Since the early days of science fiction, we have fantasized about machines that talk to us. Today it is commonplace. Even so, the technology for making websites talk is still pretty new.
We can make our pages on the web talk using the SpeechSynthesis part of the Web Speech API. This is still considered an experimental technology but it has great support in the latest versions of Chrome, Safari, and Firefox.
The fun part for me is using this technology with foreign languages. For that, Mac OSX and most Windows installations have great support on all browsers. Chrome loads a set of voices remotely, so if your operating system does not have international voices installed, just use Chrome. We’re going to walk through a three-step process to create a page that speaks the same text in multiple languages. Some of the basic code is derived from documentation found here but the final product adds some fun features and can be viewed at my Polyglot CodePen here.
data-recalc-dims=1Screen shot of the completed Polyglot app with a menu of languages.
Step 1: Start Simple
Let’s create a basic page with a

Note: For best results on a Mac, use the latest version of Chrome, Safari, or FireFox. On Windows, use Chrome.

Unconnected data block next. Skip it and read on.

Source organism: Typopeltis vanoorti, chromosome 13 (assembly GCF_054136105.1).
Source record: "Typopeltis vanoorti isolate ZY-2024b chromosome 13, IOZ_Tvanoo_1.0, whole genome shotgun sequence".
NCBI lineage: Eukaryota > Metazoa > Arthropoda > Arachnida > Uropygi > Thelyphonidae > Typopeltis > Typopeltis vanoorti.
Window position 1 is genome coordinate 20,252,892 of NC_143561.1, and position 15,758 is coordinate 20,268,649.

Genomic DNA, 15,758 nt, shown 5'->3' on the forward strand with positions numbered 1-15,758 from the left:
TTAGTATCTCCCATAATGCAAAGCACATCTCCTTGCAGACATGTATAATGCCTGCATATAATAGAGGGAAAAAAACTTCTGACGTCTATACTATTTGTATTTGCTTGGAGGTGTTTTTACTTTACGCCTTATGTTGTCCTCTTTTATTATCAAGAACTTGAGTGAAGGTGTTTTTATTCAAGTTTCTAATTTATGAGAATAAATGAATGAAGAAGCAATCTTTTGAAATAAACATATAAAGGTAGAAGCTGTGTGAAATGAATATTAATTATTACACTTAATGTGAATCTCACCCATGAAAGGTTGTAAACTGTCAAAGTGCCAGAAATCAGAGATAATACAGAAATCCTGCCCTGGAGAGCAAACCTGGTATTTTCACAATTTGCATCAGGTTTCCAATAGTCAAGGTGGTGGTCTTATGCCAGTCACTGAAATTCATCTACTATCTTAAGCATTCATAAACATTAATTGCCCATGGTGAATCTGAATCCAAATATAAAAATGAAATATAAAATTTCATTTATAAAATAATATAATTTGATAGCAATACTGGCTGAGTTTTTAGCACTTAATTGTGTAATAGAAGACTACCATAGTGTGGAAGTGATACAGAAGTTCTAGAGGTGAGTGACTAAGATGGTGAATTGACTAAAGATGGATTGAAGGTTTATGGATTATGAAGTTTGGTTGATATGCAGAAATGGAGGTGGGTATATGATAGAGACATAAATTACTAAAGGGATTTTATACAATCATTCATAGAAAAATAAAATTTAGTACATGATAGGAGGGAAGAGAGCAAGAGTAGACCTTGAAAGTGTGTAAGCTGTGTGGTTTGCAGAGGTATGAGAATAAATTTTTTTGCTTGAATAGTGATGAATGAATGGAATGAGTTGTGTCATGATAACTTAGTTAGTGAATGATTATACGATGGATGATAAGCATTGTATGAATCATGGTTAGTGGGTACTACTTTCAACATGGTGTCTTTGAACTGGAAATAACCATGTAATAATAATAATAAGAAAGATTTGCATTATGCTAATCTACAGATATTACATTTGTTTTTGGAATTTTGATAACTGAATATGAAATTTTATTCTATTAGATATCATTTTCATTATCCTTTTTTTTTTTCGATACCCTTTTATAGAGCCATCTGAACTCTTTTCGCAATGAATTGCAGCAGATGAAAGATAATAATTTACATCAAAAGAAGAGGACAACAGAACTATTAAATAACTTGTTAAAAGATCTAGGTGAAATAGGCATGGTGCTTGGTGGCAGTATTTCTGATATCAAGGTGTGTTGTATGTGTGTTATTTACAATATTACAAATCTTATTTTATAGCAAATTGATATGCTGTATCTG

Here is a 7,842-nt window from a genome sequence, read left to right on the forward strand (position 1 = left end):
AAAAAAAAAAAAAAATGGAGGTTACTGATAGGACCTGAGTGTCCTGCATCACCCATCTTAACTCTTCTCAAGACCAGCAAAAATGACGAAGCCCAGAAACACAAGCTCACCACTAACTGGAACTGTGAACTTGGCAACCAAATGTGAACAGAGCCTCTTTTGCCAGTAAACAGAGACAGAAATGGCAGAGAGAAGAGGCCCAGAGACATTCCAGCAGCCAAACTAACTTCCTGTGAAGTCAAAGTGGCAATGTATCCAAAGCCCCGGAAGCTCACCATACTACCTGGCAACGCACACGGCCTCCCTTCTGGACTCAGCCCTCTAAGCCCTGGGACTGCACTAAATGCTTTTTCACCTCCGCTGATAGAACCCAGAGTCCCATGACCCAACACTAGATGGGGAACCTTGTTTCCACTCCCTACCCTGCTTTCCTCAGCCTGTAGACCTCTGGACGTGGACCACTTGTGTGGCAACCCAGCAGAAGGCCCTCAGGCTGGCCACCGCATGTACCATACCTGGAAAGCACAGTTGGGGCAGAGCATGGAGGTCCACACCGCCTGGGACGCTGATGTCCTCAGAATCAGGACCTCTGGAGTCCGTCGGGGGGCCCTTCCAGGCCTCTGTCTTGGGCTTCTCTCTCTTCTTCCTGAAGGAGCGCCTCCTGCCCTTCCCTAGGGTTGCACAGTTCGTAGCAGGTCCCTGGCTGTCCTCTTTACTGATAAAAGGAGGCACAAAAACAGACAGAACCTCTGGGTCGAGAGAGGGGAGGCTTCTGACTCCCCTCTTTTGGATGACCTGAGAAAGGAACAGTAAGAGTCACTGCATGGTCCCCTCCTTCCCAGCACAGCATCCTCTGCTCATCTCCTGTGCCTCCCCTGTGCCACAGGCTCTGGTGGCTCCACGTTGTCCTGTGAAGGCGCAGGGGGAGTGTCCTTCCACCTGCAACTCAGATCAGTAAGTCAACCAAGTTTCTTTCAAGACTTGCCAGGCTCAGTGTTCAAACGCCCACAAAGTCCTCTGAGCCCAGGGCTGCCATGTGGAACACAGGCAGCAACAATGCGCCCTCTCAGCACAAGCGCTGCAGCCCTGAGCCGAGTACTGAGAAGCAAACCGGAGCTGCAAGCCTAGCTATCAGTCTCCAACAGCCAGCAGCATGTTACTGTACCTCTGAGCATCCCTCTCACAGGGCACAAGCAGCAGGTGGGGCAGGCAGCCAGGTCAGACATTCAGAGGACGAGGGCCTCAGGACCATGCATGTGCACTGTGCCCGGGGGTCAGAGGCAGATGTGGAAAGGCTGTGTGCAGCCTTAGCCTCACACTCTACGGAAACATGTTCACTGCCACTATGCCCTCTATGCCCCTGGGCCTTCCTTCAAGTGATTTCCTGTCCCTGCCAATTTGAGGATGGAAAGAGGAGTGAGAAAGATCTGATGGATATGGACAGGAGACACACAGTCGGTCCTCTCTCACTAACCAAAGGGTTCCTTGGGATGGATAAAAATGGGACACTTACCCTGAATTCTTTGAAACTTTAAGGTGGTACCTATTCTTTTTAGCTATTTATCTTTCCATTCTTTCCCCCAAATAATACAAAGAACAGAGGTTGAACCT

The paragraph with ID warning will be shown only if the JavaScript detects no support for the Web Speech API. Also, note the ID values for the textarea and the button as we will use those in our JavaScript.
Feel free to style the HTML any way you’d like. You’re also free to work off the demo I created:
See the Pen
Text-To-Speech Part 1 by Steven Estrella (@sgestrella)
on CodePen.
Adding a style rule for the disabled state of the button is a good idea to avoid confusion for the few people who still use incompatible browsers, like the now-quaint Internet Explorer. Also, let’s use a style rule to hide the warning by default so we can control when it’s actually needed.
button:disabled {
cursor: not-allowed;
opacity: 0.3;
#warning {
color: red;
display: none;
font-size: 1.4rem;
Now on to the JavaScript! First, we add two variables to serve as references to the “Speak” button that triggers the speech and to the